Angel Olsen’s career has been a case study in steady and rewarding upward advancement.
She started as backup singer for freak-folk icon Bonnie Prince Billy before shifting into a career as a solo performer, focusing on sparse, delicate acoustic offerings. She gained widespread acclaim for her 2014 album, Burn Your Fire for No Witness, a harrowing, inky record of self-reflection. Two years later, she drew even greater applause for MY WOMAN, a bold and empowering album that represented an ideological and sonic U-turn from her prior releases.
Along the way, the folk troubadour picked up more fans, gained fame and recognition, expanded the size of her band and sound, and moved on to bigger live venues. While the support and praise was nice, Olsen concedes that something tugged at her — a nostalgic itch that had her thinking wistfully of her younger, halcyon days.
“I began to really miss the quiet times when I used to hang out in my apartment and write songs by myself and I would just go and play them at a coffee shop that my friends ran,” says Olsen, who lives and works in Asheville, N.C. “That’s something that I’ve missed, as my band and my name kind of got bigger, I’ve kind of lost that intimate setting. I love having the band with me, but I don’t get to see people as much, I don’t get to say hi at the merch table or anything. I really want to be more interactive now.”
That desire to reconnect with her past acted as the impetus for Olsen’s latest tour, a collection of solo performances in atypically intimate venues. She kicks off the jaunt in Northern California, starting with a performance at the Henry Miller Memorial Library in Big Sur on Sept. 7. After a gig at the Old Redwood Barn at the Gundlach Bundschu Winery in Sonoma on Sept. 8, Olsen stops in San Francisco for a Sept. 10 show at the Nourse Theater, a venue that usually hosts lectures and classical-music concerts.
Olsen says the tour will be an opportunity to play her older material, namely from her 2010 EP, Strange Cacti, and her 2012 full-length debut, Half Way Home. She will also play some cover songs, unreleased material from her next album and reimagined versions of tracks from Burn Your Fire and MY WOMAN.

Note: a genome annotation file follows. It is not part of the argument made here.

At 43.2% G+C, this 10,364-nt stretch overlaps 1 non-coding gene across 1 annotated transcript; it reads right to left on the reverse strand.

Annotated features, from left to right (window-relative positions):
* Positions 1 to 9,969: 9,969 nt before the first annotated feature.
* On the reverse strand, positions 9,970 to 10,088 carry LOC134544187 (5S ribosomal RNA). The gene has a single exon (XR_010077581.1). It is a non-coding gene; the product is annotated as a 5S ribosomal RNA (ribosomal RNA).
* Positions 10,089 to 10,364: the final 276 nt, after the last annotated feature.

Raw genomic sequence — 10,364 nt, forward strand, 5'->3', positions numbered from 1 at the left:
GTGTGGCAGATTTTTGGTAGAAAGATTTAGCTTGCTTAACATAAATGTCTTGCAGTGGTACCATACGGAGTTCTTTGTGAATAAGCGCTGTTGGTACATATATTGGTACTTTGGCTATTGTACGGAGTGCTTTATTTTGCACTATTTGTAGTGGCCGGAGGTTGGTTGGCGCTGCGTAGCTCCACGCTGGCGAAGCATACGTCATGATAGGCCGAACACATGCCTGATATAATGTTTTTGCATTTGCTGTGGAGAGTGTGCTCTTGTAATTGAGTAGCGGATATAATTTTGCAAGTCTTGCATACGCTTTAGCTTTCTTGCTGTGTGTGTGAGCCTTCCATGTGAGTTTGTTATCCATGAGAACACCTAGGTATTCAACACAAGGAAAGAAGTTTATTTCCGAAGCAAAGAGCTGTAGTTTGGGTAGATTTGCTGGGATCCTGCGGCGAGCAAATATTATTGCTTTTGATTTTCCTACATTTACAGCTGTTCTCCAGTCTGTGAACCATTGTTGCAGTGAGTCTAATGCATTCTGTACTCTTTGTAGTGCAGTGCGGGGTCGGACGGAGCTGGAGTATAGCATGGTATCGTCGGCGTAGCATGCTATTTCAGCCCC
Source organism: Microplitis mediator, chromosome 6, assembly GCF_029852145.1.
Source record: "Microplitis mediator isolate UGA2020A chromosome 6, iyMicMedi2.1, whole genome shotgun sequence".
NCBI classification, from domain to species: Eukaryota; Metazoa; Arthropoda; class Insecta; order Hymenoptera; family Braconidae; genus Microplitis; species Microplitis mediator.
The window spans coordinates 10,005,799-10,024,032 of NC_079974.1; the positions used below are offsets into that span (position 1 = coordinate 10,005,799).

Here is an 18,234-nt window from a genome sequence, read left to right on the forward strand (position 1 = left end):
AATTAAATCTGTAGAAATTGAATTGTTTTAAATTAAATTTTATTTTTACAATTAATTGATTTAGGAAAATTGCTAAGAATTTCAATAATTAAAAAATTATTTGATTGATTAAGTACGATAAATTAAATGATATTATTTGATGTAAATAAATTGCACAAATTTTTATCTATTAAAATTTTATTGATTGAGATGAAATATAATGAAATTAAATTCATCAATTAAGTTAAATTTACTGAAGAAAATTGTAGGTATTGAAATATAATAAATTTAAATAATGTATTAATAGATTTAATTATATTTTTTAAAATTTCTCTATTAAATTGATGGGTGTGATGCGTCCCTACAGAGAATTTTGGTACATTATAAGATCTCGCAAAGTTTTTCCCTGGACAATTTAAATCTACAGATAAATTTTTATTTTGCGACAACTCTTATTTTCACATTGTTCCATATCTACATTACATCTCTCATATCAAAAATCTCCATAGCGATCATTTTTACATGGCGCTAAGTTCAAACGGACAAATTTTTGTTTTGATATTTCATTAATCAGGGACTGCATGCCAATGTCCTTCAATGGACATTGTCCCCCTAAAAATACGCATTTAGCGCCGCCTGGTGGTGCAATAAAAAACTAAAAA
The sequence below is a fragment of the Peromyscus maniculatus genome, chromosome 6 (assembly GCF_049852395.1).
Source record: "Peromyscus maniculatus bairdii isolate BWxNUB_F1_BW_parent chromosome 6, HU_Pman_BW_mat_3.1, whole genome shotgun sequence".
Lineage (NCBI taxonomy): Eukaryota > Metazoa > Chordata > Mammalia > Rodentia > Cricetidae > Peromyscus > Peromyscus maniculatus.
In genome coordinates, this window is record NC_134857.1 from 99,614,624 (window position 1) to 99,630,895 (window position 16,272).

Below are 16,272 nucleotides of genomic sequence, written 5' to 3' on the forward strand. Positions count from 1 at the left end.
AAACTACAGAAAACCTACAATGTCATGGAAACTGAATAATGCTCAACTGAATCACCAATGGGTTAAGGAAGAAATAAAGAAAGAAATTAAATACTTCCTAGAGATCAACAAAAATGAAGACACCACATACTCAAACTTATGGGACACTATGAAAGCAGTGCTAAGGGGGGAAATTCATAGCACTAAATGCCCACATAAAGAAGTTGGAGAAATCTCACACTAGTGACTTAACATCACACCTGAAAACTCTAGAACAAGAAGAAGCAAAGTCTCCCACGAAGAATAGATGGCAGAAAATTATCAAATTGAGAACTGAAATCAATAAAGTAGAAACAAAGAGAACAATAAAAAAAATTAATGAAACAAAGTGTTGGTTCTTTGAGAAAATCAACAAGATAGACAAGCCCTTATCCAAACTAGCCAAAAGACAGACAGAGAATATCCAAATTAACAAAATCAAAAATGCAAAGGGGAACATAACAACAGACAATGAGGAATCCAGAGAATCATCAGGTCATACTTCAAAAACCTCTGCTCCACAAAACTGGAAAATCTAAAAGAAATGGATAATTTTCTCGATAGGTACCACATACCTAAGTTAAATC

In addition to creating a communal atmosphere at her shows, Olsen’s tour acts as a staging ground for her advocacy and humanitarian efforts. Through a partnership with PLUS1, one dollar from each ticket goes to Direct Relief, a global antipoverty organization, and each stop on the tour will include representatives from NextGen America, a nonprofit that helps register young voters.
“This is my way of not only contributing to something I care about, but also by doing this, I can show other artists in my position that this is so easy to do,” says Olsen. “Saying you know about something and you hate it is not enough. We have to do something about it — to act. I have this platform and I feel like I have to do something with it. I can’t just take videos of my cat. Well, I will still do that — I’ll just encourage people to vote at the same time.”
Olsen has never been an overtly political artist, preferring to detail the raging turmoil inside her head instead of the drama being played out on the streets. Her new material will continue in that vein, plumbing the depths of her psyche as she grapples with the various conflicts in her life. While recent events may be creating anxiety and unease for creative people across the nation, Olsen’s always had to live with personal discomforts — levels of pain that she translates so evocatively in her emotive, candid musical offerings.
“In my world — the one that I exist in, my little bubble — there has always been something not good happening,” says Olsen. “But that’s what drives me. I can’t only focus on that and feel exhausted and allow myself to be ruled by it. I’ll never get anything done — and that’s just fucking lazy.”
How that personal discord translates into the new material is still being decided. Olsen says she is torn between pursuing the more full-throated approach of MY WOMAN — an album that featured a full band and blown-out arrangements — or the sparser, delicate stylings that marked her earlier work. She’s also undecided on when she’ll get into the studio to begin recording the work.
Either way, the music will certainly be honest, sincere, and searching — hallmarks of Olsen’s probing discography. And that is truly the experience of listening to her material. She may bemoan the lack of personal touch that signified her recent live experiences, but true fans appreciated her regardless. While it may be nice to shoot the breeze with her at the merch table, you don’t need to chat with Angel Olsen to feel a special connection to her music.
Angel Olsen, Monday, Sept. 10, Nourse Theater, 275 Hayes St. $33.50-$46, cityboxoffice.com
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